Written by Brian Johnston
Few travellers can resist the lure of a soaring building or a good view. Get your ears popping on the ascent to the observation decks of the world’s tallest structures.
Shanghai World Financial Center, Shanghai
Opened in 2007, this 492m skyscraper was never in the running for world’s tallest, and was even eclipsed in China by 2014. But it does have a trump card: one of the world’s highest observation decks at 477m, bridging the hole in the summit of this striking building, and with the added challenge of a transparent floor for those who don’t suffer from vertigo.
Distance: 6,775 km
Flight Time: 8 hours, 5 minutes
International Commerce Centre, Hong Kong
Opened in 2010, the top floors of this 484m skyscraper are occupied by the world’s highest hotel, the five-star Ritz-Carlton, Hong Kong, which has an outdoor terrace on the 118th floor, screened by large panels of glass to protect guests from blustery harbour winds. The terrace is at roughly the same altitude as The Peak across the water, Hong Kong’s traditional destination for views, reached by funicular railway. A public observation deck occupies the lowlier 100th floor.
Hong Kong, China
Distance: 6,337 km
Flight Time: 7 hours, 35 minutes
Frequency: Twice daily
Petronas Twin Towers, Kuala Lumpur
The 452m Petronas Twin Towers opened in 1998, joined halfway up by a skywalk; for a time they were the world’s tallest buildings. The viewing deck in the bridge that links the two towers has impressive panoramas in two directions and allows a close-up view of the architecture, which features Islamic-inspired geometric patterns.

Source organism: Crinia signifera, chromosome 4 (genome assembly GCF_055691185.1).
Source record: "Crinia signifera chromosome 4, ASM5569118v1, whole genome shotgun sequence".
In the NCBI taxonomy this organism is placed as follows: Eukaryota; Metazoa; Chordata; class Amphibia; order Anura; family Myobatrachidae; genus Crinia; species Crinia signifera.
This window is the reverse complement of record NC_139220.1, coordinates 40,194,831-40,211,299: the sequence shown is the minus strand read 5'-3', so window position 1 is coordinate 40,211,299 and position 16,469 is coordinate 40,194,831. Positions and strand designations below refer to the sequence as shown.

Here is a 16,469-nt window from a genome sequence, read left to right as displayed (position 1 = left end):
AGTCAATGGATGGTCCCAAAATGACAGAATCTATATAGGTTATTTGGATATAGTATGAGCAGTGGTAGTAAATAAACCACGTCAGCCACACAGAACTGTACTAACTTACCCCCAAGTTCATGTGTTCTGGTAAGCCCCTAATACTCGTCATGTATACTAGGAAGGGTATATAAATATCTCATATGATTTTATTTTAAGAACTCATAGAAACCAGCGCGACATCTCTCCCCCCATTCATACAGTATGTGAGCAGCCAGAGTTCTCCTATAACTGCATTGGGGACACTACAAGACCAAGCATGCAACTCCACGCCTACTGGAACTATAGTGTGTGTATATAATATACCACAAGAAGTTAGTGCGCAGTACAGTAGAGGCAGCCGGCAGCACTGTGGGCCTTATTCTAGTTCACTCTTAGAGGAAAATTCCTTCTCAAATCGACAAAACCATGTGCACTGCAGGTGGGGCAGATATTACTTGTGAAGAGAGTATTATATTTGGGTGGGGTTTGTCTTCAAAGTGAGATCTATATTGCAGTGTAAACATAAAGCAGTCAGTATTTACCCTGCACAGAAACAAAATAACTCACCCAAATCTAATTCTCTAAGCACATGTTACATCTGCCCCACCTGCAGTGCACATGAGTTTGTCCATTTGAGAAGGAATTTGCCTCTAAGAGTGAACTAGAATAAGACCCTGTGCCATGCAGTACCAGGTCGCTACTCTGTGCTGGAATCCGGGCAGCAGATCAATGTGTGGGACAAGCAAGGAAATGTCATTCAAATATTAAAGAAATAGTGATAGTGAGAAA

Kuala Lumpur, Malaysia
Distance: 5,894 km
Flight Time: 7 hours, 40 minutes
Frequency: 3 flights a day
CN Tower, Toronto
At 553m, the CN Tower has dominated Toronto’s skyline since 1976. Lifts, which ascend on the outside in under a minute, have similar thrust to a plane at take-off and will make your ears pop. A glass-floored lift to the lookout at 346m also gives access to the unnerving Glass Floor Level for those not faint of heart. To get even higher, you can ascend to the 447m Skypod, where you might spot the spray of Niagara Falls rising some 130km away by road.
Distance: 10,414 km
Flight Time: 13 hours, 40 mins
Frequency: 3 flights a week
with onward domestic connections to Toronto.
Burj Khalifa, Dubai
In 2010, the 830m Burj took out a swag of world records: not only tallest building, most floors (163), and highest occupied floors, but tallest free-standing structure of any sort. Not surprisingly, it even has the world’s highest restaurant. Strangely, however, its 452m observation deck, called At the Top, isn’t the world’s highest, nor is it at the top of the building. It does, however, offer 360° views from both inside and out, with outdoor platforms assailed by hot winds. Look through clever telescopes and see the view as it was 10 years ago.
Dubai, United Arab Emirates
Distance: 377 km
Flight Time: 1 hour
Frequency: 154 flights a week